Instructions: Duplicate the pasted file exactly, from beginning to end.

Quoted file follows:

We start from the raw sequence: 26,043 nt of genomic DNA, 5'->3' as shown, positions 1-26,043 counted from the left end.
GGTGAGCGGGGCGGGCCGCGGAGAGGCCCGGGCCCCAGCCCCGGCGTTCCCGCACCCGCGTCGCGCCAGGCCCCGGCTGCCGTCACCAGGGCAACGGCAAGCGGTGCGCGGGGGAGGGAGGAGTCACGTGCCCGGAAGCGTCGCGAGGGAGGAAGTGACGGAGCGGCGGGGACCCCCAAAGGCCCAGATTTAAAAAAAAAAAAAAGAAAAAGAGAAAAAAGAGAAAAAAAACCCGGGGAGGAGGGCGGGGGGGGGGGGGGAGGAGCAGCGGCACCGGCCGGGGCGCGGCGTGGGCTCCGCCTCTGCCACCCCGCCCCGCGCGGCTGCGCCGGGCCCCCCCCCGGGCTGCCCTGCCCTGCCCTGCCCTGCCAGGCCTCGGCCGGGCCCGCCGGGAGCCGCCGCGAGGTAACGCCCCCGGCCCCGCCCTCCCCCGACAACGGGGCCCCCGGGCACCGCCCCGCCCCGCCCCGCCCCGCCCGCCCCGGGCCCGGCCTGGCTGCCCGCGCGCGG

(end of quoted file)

We start from the raw sequence: 26,043 nt of genomic DNA, 5'->3' as shown, positions 1-26,043 counted from the left end.
GGTGAGCGGGGCGGGCCGCGGAGAGGCCCGGGCCCCAGCCCCGGCGTTCCCGCACCCGCGTCGCGCCAGGCCCCGGCTGCCGTCACCAGGGCAACGGCAAGCGGTGCGCGGGGGAGGGAGGAGTCACGTGCCCGGAAGCGTCGCGAGGGAGGAAGTGACGGAGCGGCGGGGACCCCCAAAGGCCCAGATTTAAAAAAAAAAAAAAGAAAAAGAGAAAAAAGAGAAAAAAAACCCGGGGAGGAGGGCGGGGGGGGGGGGGGAGGAGCAGCGGCACCGGCCGGGGCGCGGCGTGGGCTCCGCCTCTGCCACCCCGCCCCGCGCGGCTGCGCCGGGCCCCCCCCCGGGCTGCCCTGCCCTGCCCTGCCCTGCCAGGCCTCGGCCGGGCCCGCCGGGAGCCGCCGCGAGGTAACGCCCCCGGCCCCGCCCTCCCCCGACAACGGGGCCCCCGGGCACCGCCCCGCCCCGCCCCGCCCCGCCCGCCCCGGGCCCGGCCTGGCTGCCCGCGCGCGG